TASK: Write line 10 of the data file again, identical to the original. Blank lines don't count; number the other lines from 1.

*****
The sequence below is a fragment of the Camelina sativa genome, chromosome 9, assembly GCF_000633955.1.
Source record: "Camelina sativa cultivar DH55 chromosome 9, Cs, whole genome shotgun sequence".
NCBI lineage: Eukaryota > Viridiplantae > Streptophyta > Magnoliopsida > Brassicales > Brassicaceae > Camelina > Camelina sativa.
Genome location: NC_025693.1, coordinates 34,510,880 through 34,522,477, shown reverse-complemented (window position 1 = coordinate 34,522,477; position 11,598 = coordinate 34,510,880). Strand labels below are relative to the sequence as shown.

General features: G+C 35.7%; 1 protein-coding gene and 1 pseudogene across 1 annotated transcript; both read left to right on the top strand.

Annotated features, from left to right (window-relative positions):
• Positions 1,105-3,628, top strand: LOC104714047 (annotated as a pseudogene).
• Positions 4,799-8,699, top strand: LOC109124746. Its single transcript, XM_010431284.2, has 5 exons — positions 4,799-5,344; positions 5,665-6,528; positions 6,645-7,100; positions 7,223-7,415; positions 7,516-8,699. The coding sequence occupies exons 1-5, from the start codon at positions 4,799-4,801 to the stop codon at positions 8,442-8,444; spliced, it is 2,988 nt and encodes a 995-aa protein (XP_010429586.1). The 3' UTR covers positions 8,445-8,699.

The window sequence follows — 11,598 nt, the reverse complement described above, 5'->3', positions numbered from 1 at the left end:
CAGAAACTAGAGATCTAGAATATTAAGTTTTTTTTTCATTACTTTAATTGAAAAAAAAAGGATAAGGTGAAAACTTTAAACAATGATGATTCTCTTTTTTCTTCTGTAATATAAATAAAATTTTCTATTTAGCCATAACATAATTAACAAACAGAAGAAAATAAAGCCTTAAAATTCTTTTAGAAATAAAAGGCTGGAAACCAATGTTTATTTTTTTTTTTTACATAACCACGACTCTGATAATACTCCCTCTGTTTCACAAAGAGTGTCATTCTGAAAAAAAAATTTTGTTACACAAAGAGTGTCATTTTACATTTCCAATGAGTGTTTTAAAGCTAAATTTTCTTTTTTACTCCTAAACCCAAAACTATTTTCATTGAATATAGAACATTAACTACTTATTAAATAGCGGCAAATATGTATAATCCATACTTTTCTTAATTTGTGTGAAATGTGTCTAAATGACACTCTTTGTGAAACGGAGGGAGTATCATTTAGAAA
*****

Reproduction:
CAGAAACTAGAGATCTAGAATATTAAGTTTTTTTTTCATTACTTTAATTGAAAAAAAAAGGATAAGGTGAAAACTTTAAACAATGATGATTCTCTTTTTTCTTCTGTAATATAAATAAAATTTTCTATTTAGCCATAACATAATTAACAAACAGAAGAAAATAAAGCCTTAAAATTCTTTTAGAAATAAAAGGCTGGAAACCAATGTTTATTTTTTTTTTTTACATAACCACGACTCTGATAATACTCCCTCTGTTTCACAAAGAGTGTCATTCTGAAAAAAAAATTTTGTTACACAAAGAGTGTCATTTTACATTTCCAATGAGTGTTTTAAAGCTAAATTTTCTTTTTTACTCCTAAACCCAAAACTATTTTCATTGAATATAGAACATTAACTACTTATTAAATAGCGGCAAATATGTATAATCCATACTTTTCTTAATTTGTGTGAAATGTGTCTAAATGACACTCTTTGTGAAACGGAGGGAGTATCATTTAGAAA